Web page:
Dog owners are often accused of making connections that don’t exist. “He just knows when I’m sad, somehow.” “She always wakes me up to go out before the alarm even goes off. She can tell time. She’s so smart!” But when it comes to the claim that dogs physically resemble their owners… there is actually science to back it up!
So, what turns owner/dog into a pair of doggelgängers? (Sorry, had to.) That’s exactly what Sadahiko Nakajima, a psychologist from Kwansei Gakuin University in Japan, set out to find. In his previous research, Nakajima found that people were surprisingly adept at matching pictures of owners with the correct dog. What’s more, they could also sniff out the pairs of dogs/owners that researchers had randomly put together as fakes. It was impressive that people could correctly match pairs based on facial features alone, but Nakajima was interested in finding which particular facial features people were using to make their extraordinarily accurate assessments. Here’s how he did it…
Step One: round up a whole lotta dog owners and their pups at a dog enthusiast festival, take portraits of the pairs using techniques to remove extraneous influencing factors. The photos were all basic color portraits shot against a white background, cropped at the shoulders. The humans were asked to look straight at the camera and smile slightly (somehow, the researchers seem to have gotten the dogs to comply with the same instructions!) The resulting photos included 40 owners (an equal number of males and females) and 40 dogs of varying breeds that were randomly assigned to two test sheets. One included 20 real pairs of dogs/owners and the other showcased randomly matched pairs.
Step Two: enlist 502 Japanese undergrads, present them with the two sheets, ask them to “Choose the set of dog-owner pairs that physically resemble each other. Set A or Set B.”
Step Three: make things a little harder. Study participants were randomly assigned sheets with one of five “masking conditions”: no-mask (completely unobstructed faces of both humans and dogs); eye-mask (the humans’ eyes were covered by black rectangular bars); mouth-mask (the humans’ mouths were covered by the black bar); dog-eye-mask (the dogs’ eyes are covered the black bar); or eye-only (just thin rectangular slices of the eye area for both humans and dogs are visible to the participants). Check it out:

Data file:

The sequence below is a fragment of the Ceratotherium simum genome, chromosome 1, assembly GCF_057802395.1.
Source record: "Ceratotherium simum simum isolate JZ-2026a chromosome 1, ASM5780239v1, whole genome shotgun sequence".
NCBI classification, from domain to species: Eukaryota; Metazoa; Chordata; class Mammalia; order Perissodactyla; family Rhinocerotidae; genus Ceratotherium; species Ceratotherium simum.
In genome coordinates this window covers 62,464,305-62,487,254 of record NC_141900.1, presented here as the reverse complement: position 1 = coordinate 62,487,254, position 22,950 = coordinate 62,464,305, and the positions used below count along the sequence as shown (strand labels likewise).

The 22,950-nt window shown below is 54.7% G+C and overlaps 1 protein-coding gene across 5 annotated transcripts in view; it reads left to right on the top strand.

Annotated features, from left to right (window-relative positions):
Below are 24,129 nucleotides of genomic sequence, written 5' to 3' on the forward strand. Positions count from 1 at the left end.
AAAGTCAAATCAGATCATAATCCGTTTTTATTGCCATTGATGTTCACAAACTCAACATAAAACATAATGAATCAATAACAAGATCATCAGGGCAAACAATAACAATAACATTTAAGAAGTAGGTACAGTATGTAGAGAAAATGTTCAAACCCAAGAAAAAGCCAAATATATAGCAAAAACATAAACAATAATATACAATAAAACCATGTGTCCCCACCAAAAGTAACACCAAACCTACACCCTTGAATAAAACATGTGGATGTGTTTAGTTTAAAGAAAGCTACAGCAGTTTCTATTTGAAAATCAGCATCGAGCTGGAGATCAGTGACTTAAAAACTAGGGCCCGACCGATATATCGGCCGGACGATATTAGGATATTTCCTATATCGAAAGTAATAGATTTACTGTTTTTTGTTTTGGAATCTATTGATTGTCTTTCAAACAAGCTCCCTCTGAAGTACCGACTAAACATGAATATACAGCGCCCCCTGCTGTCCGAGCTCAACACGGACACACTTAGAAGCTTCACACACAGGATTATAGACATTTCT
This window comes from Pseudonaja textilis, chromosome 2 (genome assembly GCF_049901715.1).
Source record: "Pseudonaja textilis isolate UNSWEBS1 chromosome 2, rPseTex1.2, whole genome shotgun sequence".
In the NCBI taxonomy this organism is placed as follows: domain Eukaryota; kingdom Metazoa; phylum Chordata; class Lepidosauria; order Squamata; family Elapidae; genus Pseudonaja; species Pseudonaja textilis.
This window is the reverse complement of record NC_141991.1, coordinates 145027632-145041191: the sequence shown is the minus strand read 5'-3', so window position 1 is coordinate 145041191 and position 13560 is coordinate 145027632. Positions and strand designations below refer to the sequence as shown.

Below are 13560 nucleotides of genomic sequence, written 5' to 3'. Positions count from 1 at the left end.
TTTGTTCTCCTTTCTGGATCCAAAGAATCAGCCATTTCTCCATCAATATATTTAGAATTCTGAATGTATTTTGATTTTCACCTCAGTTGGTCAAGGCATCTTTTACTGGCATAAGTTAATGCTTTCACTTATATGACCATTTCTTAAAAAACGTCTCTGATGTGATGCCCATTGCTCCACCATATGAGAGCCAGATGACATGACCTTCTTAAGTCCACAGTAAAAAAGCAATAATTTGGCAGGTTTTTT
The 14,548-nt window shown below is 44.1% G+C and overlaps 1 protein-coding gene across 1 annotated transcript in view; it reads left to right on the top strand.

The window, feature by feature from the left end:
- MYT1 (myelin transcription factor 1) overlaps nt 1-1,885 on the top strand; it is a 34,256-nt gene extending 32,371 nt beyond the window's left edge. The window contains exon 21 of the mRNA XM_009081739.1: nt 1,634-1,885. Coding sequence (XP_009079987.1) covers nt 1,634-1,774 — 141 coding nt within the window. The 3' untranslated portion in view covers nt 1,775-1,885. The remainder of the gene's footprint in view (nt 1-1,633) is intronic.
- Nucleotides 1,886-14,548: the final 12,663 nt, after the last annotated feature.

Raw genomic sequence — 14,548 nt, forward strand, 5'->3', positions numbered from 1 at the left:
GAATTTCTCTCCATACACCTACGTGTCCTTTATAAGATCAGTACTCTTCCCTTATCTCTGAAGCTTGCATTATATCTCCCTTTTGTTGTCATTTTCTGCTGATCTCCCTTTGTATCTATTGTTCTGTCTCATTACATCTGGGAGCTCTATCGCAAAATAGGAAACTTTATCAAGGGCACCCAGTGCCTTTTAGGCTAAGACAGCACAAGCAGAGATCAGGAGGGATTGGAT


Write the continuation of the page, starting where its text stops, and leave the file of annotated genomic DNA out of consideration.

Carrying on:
The Results: Photos with a “no-mask” condition (full face was visible) resulted in a whopping 80% of participants correctly identifying the real dog/owner pairs.
When those same photos were viewed with the owner’s mouths covered (“mouth-maks”), the percentage of correct matches dropped only slightly to 73%.
However, if either the humans’ or dogs’ eyes were covered in the photo (“eye-mask” and “dog-eye-mask”) participants’ rate of correct pairing dropped dramatically to statistically chance levels.
Hang on, things are about to get pawsitively fascinating! Remember the “eye-only” test (just thin rectangular slices of the eye area for both humans and dogs)? Even with that little bit of information, 74% of participants still correctly chose the real-life dog/owner pairs!
Certainly makes you think about the phrase “puppy dog eyes” differently. People have always said that eyes are the window to the soul, but it seems they are also a window into that unspoken connection between dog and owner that lets a pup “just know when I’m sad, somehow.” 🙂
Want to know more about the study? Head over to Slate for the full scoop!